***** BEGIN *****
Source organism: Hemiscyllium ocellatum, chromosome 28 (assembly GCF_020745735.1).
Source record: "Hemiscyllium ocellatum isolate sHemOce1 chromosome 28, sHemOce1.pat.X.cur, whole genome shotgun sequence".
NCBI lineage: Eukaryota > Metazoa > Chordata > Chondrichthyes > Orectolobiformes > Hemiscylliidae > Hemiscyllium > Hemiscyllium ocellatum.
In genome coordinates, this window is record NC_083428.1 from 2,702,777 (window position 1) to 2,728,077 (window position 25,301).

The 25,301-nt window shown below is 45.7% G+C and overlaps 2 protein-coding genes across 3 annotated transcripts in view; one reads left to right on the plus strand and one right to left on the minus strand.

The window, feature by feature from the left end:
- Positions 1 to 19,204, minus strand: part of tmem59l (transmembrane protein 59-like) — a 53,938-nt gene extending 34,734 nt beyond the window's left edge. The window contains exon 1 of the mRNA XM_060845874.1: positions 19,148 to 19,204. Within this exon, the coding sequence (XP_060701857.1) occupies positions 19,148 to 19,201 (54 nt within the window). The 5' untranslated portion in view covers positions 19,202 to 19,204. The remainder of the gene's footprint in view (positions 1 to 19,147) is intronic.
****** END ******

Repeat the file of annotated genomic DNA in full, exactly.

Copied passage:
Source organism: Hemiscyllium ocellatum, chromosome 28 (assembly GCF_020745735.1).
Source record: "Hemiscyllium ocellatum isolate sHemOce1 chromosome 28, sHemOce1.pat.X.cur, whole genome shotgun sequence".
NCBI lineage: Eukaryota > Metazoa > Chordata > Chondrichthyes > Orectolobiformes > Hemiscylliidae > Hemiscyllium > Hemiscyllium ocellatum.
In genome coordinates, this window is record NC_083428.1 from 2,702,777 (window position 1) to 2,728,077 (window position 25,301).

The 25,301-nt window shown below is 45.7% G+C and overlaps 2 protein-coding genes across 3 annotated transcripts in view; one reads left to right on the plus strand and one right to left on the minus strand.

The window, feature by feature from the left end:
- Positions 1 to 19,204, minus strand: part of tmem59l (transmembrane protein 59-like) — a 53,938-nt gene extending 34,734 nt beyond the window's left edge. The window contains exon 1 of the mRNA XM_060845874.1: positions 19,148 to 19,204. Within this exon, the coding sequence (XP_060701857.1) occupies positions 19,148 to 19,201 (54 nt within the window). The 5' untranslated portion in view covers positions 19,202 to 19,204. The remainder of the gene's footprint in view (positions 1 to 19,147) is intronic.